50 new movies to hit theaters this summer
Some 50 new movies will hit Chinese theaters by the end of August, taking the total number of releases in this season to 90. reports.
As the summer hits China, the country is seeing a glut of films for one of the year’s most profitable periods for the Chinese film industry.
Around 50 new movies will hit theaters by the end of August, taking the total of new releases over June-August to around 90, according to leading online pre-sale sites maoyan.com and gewara.com.
China’s national college entrance examination, or gaokao, ended on June 8, which means students have three months off. And families and teenagers form a big part of the theater-going population.
Meanwhile, just like in past summers, domestic productions again dominate the lineup, squeezing Hollywood blockbusters out.
As of now when it comes to foreign films, Christopher Nolan’s World War II epic Dunkirk will be released on the Chinese mainland on Sept 1, around 40 days after its North American premiere.
Other Hollywood movies — which are anticipated in summer — are Car 3 and Baby Driver, which have already been released in North America.
The two movies are expected to be released on the mainland at the end of August.
Typically, big budget foreign movies seeking a global market are released on the Chinese mainland either simultaneously or a bit later.
Industry watchers also see the summer as a key period to boost the domestic film sector, which has been largely overshadowed by its foreign rivals for at least the past six months.
In the first half of 2017, around 250 movies were released in around 8,500 mainland theaters, raking in 27.2 billion yuan ($4 billion), up 10 percent year on year, according to a report by the online ticketing platform Tao Piaopiao.
But only five domestic movies, or 28 percent, were among the 18 blockbusters surpassing the threshold 500 million yuan mark.
More than 70 percent of Chineselanguage movies earned less than 10 million yuan each.
But, in a piece of good news, 50 million more tickets were sold than in the same period last year, with the bulk of the increase coming from smaller cities.
Big-budget war films such as The Founding of an Army and Wolf Warriors II — both set to debut on July 28 — are making waves as this year marks the 90th anniversary of the setting-up of the People’s Liberation Army.
The Founding of an Army retells the story of the 1927 Nanchang Uprising, a major chapter in the Communist-Kuomintang conflict during the civil war.
The makers of Wolf Warriors II are so confident of their product that it is believed that they have signed a pre-pay contract with the distributors.
The producers believe that the movie will bring in at least 800 million yuan.
The first Wolf Warriors movie, made with a budget of around 100 million yuan in 2015, made 525 million yuan at the box office.
Wu Jing, the actor-director of the franchise, says the new movie — which has scenes shot in Africa — used 12 military tanks, two similarsized helicopter props, 50,000 bullet props and more than 100 cars for the film.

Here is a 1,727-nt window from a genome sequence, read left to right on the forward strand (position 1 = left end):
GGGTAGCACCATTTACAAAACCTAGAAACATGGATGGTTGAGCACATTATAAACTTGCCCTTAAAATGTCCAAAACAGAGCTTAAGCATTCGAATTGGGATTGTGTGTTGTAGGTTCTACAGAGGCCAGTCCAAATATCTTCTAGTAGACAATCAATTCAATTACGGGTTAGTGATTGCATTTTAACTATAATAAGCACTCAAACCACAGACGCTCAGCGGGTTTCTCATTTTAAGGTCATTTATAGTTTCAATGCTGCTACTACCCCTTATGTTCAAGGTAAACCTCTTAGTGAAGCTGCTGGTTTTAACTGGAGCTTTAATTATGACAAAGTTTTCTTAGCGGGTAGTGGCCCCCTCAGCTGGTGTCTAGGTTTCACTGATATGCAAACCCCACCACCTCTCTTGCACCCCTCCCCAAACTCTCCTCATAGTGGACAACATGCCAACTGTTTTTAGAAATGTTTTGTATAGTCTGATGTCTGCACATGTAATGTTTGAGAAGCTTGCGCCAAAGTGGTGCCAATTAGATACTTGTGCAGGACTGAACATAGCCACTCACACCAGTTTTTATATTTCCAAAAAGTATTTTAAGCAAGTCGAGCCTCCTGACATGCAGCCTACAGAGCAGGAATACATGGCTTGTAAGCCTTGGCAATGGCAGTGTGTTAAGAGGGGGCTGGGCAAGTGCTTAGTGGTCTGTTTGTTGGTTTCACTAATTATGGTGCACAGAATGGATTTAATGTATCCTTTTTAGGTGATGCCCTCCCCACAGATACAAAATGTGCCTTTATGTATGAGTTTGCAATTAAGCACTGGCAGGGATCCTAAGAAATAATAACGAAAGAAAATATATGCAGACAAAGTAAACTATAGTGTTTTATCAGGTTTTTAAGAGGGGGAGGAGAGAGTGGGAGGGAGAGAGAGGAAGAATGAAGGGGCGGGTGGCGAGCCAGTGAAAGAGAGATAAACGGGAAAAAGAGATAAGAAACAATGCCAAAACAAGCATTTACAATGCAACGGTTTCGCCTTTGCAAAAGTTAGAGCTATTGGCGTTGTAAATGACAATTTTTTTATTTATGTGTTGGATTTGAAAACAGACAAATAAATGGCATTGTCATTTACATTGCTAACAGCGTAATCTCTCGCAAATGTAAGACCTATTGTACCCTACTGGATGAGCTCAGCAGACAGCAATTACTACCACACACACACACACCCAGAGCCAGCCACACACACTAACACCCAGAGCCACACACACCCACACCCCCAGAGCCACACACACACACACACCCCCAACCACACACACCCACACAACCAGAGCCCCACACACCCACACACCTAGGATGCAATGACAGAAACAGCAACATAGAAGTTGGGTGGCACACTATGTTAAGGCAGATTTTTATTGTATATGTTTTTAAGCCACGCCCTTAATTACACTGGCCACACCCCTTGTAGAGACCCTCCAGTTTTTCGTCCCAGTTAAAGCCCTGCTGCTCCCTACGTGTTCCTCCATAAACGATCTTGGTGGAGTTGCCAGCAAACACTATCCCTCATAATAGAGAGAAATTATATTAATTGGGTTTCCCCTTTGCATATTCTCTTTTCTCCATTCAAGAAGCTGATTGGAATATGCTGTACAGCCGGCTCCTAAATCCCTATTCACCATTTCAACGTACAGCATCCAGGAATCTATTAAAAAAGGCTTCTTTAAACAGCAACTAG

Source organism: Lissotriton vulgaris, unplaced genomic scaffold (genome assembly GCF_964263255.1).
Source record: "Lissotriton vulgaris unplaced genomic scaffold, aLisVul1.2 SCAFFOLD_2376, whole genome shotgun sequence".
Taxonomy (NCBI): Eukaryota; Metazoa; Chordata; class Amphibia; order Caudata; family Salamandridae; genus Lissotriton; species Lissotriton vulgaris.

Using star power to attract the public to watch revolutionary content was first tried in 2009 with The Founding of a Republic, and was followed with Beginning of The Great Revival, also known as The Founding of a Party in 2011.
Coming-of-age movies, made famous by actress Zhao Wei’s directorial debut So Young in 2012, are also doing well.
But unlike earlier films based on college romances, the new movies are exploring fresh ideas.
Following Fist & Faith (which is to debut on July 13) is about Chinese teenagers fighting Japanese invaders in northeastern China in the 1930s, and Our Shining Days, which premieres on July 28, is about Chinese folk music.
Hong Kong veteran musician Kubert Leung is the music director of Our Shining Days, featuring top talent such as Japanese pop diva Mika Nakashima and Chinese mainland songwriter-singer Zhou Bichang.
Animated film fans also have cartoon features to entertain them.
But Dahufa (Safekeeper of the State), now ranked as one of the most anticipated animated movies, is different. It is a rare Chinese movie with a self-rated certificate. The cult tale is a hybrid of traditional Chinese ink painting-like landscapes and violence.
But for its supporters, Dahufa — which was completed last year — is a milestone for the Chinese animated film industry, which has often been criticized for lack of appeal when it comes to adults.
The sci-fi movie genre, another weak spot for the Chinese movie industry, is also seeing new contenders.
After Yang Mi’s sci-fi thriller Reset received mixed reviews, a new tale Meow starring Hong Kong giant star Louis Koo is in the fray.
Meow features a cute, fluffy alien, and producers hope it will resonate with pet lovers.
The fantasy genre, which typically dominated TV drama fans, is also seeing big-screen versions of the small-screen hits.
The Legend of Naga Pearls and Once Upon a Time are two examples of such films.
The Legend of Naga Pearls is directed by Yang Lei who made the 2016 hit fantasy TV series Novoland: The Castle in the Sky.
Once Upon a Time, featuring Liu Yifei and Yang Yang, is the movie version of the popular TV series Eternal Love.
The film and the TV series are based on the hit online novel Three Lives Three Worlds, Ten Miles of Peach Blossoms.
Clockwise from top left: Meow, starring Hong Kong giant star Louis Koo; OnceUponaTime, featuring Liu Yifei and Yang Yang; war film Wolf Warriors II; fantasy film Our Shining Days and war epic The Founding of an Army, starring actor Liu Ye as Chairman Mao Zedong, are among the new titles set to hit Chinese mainland theaters in coming weeks.